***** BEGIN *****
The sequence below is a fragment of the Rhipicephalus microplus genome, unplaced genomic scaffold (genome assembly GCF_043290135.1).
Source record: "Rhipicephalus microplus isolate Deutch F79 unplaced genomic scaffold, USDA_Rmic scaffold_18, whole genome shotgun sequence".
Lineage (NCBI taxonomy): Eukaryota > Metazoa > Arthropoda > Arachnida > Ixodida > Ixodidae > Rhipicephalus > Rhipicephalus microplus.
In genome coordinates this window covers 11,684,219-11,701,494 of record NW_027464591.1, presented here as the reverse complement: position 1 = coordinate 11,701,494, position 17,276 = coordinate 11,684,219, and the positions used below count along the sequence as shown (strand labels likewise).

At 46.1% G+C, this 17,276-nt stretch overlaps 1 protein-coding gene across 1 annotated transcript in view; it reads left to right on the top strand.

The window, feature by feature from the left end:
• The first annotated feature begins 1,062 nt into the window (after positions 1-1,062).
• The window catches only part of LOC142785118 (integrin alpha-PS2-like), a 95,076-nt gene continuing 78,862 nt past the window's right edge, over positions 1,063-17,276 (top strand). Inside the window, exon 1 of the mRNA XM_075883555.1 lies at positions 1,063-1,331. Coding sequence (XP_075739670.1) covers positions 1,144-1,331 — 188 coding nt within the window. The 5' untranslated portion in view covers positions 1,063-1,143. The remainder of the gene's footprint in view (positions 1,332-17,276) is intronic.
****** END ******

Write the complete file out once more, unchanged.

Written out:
The sequence below is a fragment of the Rhipicephalus microplus genome, unplaced genomic scaffold (genome assembly GCF_043290135.1).
Source record: "Rhipicephalus microplus isolate Deutch F79 unplaced genomic scaffold, USDA_Rmic scaffold_18, whole genome shotgun sequence".
Lineage (NCBI taxonomy): Eukaryota > Metazoa > Arthropoda > Arachnida > Ixodida > Ixodidae > Rhipicephalus > Rhipicephalus microplus.
In genome coordinates this window covers 11,684,219-11,701,494 of record NW_027464591.1, presented here as the reverse complement: position 1 = coordinate 11,701,494, position 17,276 = coordinate 11,684,219, and the positions used below count along the sequence as shown (strand labels likewise).

At 46.1% G+C, this 17,276-nt stretch overlaps 1 protein-coding gene across 1 annotated transcript in view; it reads left to right on the top strand.

The window, feature by feature from the left end:
• The first annotated feature begins 1,062 nt into the window (after positions 1-1,062).
• The window catches only part of LOC142785118 (integrin alpha-PS2-like), a 95,076-nt gene continuing 78,862 nt past the window's right edge, over positions 1,063-17,276 (top strand). Inside the window, exon 1 of the mRNA XM_075883555.1 lies at positions 1,063-1,331. Coding sequence (XP_075739670.1) covers positions 1,144-1,331 — 188 coding nt within the window. The 5' untranslated portion in view covers positions 1,063-1,143. The remainder of the gene's footprint in view (positions 1,332-17,276) is intronic.